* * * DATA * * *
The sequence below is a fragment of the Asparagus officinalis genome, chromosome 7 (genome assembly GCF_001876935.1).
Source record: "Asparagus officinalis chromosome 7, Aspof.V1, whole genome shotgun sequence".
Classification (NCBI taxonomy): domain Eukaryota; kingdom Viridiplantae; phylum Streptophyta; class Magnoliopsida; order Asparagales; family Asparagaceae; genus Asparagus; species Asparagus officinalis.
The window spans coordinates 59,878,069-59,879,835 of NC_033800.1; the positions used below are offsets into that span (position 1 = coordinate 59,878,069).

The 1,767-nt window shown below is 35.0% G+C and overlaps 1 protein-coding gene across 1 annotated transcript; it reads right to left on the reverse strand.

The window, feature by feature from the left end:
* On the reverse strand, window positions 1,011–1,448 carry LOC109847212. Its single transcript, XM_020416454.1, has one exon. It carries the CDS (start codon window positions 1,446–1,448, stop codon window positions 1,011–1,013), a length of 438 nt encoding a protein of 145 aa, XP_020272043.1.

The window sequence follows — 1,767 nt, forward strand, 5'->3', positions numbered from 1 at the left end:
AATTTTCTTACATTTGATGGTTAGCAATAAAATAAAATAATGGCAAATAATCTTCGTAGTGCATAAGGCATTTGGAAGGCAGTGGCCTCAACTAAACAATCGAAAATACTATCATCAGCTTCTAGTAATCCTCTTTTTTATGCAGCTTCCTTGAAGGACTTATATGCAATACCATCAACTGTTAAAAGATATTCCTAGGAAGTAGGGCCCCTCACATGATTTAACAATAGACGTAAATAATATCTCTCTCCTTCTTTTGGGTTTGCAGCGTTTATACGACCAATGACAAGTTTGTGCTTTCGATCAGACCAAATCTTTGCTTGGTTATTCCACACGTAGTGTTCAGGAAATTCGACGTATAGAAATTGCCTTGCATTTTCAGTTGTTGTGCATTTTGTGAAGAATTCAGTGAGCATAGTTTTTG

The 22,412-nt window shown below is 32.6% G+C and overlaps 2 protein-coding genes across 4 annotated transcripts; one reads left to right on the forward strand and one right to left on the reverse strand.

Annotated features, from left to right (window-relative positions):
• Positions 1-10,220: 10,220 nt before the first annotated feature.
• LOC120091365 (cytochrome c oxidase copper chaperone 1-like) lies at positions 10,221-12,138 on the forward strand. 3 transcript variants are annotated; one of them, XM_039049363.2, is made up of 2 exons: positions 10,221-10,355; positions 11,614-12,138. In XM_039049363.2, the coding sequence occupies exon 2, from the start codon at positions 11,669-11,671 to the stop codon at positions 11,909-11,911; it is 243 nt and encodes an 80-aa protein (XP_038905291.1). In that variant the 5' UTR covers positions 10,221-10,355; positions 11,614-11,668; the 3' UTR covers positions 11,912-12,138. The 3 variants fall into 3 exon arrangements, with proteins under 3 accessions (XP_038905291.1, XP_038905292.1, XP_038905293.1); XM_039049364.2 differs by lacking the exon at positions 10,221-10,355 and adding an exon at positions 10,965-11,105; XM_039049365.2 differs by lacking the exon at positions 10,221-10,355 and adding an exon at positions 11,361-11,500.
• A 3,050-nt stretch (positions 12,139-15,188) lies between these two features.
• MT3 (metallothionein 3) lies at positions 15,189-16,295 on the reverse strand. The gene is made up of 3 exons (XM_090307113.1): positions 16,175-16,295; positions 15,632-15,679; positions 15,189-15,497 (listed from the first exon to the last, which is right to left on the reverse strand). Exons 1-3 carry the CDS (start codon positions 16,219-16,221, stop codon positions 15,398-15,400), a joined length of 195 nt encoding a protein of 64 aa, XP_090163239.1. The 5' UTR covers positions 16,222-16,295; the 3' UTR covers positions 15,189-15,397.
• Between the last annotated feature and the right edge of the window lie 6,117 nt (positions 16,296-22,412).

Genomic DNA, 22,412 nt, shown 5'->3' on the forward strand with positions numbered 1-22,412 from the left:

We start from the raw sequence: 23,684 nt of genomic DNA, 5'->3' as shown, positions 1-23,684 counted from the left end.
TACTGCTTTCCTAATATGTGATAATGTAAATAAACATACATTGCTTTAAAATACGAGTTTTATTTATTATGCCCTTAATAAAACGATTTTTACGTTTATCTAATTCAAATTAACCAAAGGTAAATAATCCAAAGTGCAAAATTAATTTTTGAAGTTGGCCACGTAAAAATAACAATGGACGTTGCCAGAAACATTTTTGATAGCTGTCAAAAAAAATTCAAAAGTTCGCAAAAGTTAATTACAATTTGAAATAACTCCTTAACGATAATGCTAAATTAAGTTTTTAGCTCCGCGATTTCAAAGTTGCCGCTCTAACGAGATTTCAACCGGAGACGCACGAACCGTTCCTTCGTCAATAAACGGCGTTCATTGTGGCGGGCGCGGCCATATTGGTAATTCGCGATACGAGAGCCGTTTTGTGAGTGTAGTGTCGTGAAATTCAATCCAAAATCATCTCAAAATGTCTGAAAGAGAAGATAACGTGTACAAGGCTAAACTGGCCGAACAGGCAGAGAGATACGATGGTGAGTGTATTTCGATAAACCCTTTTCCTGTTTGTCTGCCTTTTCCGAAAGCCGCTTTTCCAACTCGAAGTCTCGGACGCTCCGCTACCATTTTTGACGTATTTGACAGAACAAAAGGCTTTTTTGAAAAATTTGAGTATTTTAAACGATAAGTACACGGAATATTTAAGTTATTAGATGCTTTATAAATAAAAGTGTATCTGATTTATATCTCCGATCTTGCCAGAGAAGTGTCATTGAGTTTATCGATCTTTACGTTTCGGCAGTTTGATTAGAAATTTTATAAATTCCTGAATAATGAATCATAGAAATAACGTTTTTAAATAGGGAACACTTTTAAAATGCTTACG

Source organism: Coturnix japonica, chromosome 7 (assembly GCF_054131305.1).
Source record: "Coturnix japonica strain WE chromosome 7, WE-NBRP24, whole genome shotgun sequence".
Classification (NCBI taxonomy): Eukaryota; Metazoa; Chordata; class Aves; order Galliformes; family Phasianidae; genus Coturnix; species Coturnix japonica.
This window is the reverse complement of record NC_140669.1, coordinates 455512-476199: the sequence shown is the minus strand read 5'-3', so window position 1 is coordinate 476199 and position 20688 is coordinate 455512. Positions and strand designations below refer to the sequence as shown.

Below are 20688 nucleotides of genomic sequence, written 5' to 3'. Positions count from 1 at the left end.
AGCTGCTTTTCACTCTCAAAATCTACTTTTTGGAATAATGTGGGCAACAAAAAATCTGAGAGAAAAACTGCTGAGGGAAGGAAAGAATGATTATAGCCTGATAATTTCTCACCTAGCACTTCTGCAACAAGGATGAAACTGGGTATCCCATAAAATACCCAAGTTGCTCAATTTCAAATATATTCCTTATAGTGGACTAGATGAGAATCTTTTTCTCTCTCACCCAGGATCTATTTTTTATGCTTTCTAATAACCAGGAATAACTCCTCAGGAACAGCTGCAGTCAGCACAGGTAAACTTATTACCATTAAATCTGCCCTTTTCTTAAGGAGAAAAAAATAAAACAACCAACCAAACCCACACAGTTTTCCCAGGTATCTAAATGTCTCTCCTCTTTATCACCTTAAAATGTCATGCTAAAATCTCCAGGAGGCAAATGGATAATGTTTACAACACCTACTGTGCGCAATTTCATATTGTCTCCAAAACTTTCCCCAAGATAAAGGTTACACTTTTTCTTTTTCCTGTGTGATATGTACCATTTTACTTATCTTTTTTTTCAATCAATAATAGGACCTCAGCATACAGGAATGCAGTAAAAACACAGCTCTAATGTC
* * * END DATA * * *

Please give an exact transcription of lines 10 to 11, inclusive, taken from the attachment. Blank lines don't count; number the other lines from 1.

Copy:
The 22,412-nt window shown below is 32.6% G+C and overlaps 2 protein-coding genes across 4 annotated transcripts; one reads left to right on the forward strand and one right to left on the reverse strand.

Annotated features, from left to right (window-relative positions):